Suddenly we’ve become so glass-half-empty that I feel like I’m living a Ken Burns film on the great depression. Honestly, I’m nauseated with hearing what dire conditions we’re in. I’m tired of being told on a daily basis that I can’t afford to blow some disposable income on a weekend in Vegas or even a Sunday afternoon matinee.
I own a miniscule amount of stock (none of the company’s listed in this story) and yet I’m constantly thinking more about the stock market’s collapse then the Celtic’s first round playoff match-up. So much so that I had yesterday – April 17th circled on my calendar. No it wasn’t my Mom’s birthday or even another Red Sox vs. Yankees series. It was Google’s Q1 earnings call.
Why was it so important? Well for one there was a lot of stock in that call and I’m not just talking about Google’s stock. If there is one company that has become a measuring stick for where the economy is right now - it is Google. When comScore made numbers public in early Q1 that advised that Google’s paid clicks, which measures how often Internet users click on its text ads, were essentially flat – Wall Street nearly threw in the towel. If Google can’t continue to stay strong in the current economic conditions, then nobody can they said. (Translation = We are all in a damn recession).
So yesterday was a big day, not only for Google to fire back at comScore (A Red Sox vs. Yankees type rivalry is brewing there) but also for those of us who would like to avoid the negative talk for once and point to some positive numbers. Google wasted no time addressing “their” updated numbers on paid clicks to open up the call. Google’s paid clicks were up 20% from a year ago. That was a far cry from the 1.8% growth rate for the first quarter that research firm comScore had reported. Google’s CEO Eric Schmidt took even less time to summarize those numbers:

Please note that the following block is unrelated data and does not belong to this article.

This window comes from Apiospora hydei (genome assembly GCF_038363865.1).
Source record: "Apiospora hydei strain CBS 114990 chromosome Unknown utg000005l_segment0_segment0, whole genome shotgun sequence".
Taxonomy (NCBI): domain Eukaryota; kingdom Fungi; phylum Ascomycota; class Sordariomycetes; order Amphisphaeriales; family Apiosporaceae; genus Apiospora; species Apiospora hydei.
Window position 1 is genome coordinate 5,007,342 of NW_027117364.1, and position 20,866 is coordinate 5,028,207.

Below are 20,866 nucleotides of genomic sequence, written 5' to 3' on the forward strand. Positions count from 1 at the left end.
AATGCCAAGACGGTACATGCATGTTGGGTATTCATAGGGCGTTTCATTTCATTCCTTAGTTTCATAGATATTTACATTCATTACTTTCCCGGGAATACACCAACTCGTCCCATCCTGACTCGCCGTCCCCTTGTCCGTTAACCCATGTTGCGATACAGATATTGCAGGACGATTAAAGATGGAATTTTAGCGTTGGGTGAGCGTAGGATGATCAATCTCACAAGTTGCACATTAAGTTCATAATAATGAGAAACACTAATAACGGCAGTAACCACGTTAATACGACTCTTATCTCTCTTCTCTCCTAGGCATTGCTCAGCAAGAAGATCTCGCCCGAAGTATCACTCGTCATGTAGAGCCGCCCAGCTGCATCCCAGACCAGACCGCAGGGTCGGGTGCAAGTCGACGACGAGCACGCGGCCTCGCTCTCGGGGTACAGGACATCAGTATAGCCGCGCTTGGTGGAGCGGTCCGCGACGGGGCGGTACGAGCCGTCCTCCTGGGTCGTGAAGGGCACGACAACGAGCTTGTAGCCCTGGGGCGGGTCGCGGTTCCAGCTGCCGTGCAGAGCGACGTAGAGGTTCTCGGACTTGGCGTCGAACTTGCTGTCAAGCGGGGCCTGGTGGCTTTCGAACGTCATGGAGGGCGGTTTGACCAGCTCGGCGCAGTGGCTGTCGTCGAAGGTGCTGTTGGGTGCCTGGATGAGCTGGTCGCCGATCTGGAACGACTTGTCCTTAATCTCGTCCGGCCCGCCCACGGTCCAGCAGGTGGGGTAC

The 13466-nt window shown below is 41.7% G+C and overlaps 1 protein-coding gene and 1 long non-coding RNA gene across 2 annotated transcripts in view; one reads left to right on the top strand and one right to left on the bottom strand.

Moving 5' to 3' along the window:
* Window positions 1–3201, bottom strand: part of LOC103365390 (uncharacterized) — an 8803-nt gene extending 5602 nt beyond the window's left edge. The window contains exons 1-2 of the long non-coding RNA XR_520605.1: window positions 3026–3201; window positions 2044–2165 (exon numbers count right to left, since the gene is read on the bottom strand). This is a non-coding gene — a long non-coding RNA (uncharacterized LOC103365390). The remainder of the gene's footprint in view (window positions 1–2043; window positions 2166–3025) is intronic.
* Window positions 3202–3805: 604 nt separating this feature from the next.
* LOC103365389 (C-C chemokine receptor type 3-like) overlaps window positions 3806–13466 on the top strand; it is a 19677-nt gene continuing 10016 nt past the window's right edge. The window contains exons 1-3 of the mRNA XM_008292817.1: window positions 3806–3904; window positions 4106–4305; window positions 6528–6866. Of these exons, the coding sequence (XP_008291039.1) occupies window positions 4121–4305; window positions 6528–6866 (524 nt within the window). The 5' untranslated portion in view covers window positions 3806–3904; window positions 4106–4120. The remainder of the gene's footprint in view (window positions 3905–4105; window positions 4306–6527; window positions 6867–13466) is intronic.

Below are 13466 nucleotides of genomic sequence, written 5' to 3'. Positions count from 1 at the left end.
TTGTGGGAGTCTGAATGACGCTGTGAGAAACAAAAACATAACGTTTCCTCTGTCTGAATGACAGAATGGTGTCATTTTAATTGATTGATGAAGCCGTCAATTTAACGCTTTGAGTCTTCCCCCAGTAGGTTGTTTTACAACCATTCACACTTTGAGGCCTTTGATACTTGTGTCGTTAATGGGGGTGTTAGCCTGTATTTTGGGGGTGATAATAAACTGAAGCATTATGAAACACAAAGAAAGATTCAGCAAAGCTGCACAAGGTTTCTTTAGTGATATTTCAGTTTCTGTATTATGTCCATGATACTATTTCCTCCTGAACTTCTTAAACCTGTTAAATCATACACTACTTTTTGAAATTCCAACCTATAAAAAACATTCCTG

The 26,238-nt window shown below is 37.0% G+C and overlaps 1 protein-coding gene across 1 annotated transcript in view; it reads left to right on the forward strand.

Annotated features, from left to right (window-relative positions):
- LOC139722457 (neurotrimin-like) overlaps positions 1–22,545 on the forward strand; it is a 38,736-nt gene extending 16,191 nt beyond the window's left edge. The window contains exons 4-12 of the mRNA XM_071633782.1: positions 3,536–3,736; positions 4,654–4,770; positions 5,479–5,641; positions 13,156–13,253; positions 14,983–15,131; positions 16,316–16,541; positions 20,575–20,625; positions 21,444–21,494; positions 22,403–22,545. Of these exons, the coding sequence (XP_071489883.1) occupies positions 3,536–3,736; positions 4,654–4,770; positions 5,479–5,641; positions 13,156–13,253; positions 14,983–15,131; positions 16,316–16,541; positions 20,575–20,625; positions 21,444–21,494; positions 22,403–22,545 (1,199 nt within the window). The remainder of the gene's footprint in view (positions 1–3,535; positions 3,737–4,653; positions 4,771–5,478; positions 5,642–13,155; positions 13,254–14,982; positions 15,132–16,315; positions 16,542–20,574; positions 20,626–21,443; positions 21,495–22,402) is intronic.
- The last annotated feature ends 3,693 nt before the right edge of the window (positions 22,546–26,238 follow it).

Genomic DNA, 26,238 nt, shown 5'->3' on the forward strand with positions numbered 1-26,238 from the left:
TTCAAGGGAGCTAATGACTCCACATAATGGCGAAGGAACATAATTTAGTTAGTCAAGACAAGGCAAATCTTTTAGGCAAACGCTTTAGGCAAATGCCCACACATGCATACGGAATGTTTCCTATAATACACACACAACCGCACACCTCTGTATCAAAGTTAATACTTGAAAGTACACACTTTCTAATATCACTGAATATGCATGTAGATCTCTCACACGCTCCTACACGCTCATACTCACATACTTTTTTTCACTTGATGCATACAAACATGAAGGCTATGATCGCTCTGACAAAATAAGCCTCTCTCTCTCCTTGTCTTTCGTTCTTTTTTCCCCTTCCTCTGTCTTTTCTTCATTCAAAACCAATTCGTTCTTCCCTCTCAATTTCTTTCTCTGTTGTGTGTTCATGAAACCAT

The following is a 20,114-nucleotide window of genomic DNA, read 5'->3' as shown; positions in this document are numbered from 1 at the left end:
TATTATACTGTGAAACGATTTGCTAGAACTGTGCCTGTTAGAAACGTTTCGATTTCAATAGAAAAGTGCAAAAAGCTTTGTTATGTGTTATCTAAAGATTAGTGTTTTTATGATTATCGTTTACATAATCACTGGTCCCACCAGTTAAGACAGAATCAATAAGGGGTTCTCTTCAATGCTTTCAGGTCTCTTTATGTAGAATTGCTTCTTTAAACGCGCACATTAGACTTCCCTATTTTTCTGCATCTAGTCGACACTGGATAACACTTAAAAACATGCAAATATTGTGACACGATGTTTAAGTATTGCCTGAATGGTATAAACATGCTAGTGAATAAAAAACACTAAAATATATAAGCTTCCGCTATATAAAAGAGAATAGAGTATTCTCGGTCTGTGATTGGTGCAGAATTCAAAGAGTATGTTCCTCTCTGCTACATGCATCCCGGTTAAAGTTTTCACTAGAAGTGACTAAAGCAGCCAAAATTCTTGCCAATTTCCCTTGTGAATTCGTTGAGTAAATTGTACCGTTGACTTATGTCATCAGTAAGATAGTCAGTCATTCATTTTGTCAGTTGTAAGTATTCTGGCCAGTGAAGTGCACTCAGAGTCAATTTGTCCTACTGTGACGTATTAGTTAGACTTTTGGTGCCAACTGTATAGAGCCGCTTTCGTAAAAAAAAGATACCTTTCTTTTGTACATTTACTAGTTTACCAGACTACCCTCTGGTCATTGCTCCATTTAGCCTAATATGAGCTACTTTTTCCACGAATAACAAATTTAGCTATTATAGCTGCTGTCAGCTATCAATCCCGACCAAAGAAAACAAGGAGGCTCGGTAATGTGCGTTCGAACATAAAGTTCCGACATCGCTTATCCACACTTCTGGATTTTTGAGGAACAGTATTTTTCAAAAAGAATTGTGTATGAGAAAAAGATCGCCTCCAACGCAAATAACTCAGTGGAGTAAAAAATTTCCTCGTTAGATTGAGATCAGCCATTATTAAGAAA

“It’s clear to us that we’re well-positioned in 2008 regardless of the business environment,” Schmidt said. “Paid click growth has been higher than speculated by third parties.”
Yi-Wyn Yen at Fortune runs through the rest of the numbers here:
“Google regained investors’ confidence after it reported profits that rose 30% to $1.31 billion, or $4.12 per share. Its total revenues of $5.2 billion, which includes ad sales it shares with partners, grew 42% from the same period a year ago. The stock shot up 17% in after-hours trading Thursday and rose above $500 mark for the first time since Feb. 22.”
Kevin Delaney of the Wall Street Journal, who set the stage for the importance of yesterday’s call with a preview on the front page of the Marketplace section, followed up today on the front of the Marketplace section once again with this lead-in sentence:
“Google Inc.’s go-go era apparently isn’t over.”
I for one will take the positive news in stride. In addition to Google: eBay, Intel and IBM all posted positive earnings this week. Yes, I understand a lot of this is being accredited to each of their strong presences in international markets (Skype unit in eBay’s case), but I’ll take it as a glass-half-full nonetheless.
So this weekend spend less time counting your pennies and a bit more time enjoying the nice weather (nice for once on the East Coast, which I assume means it’s nice everywhere else).
Google is “Google” once again and all is well in the world.
April 18th, 2008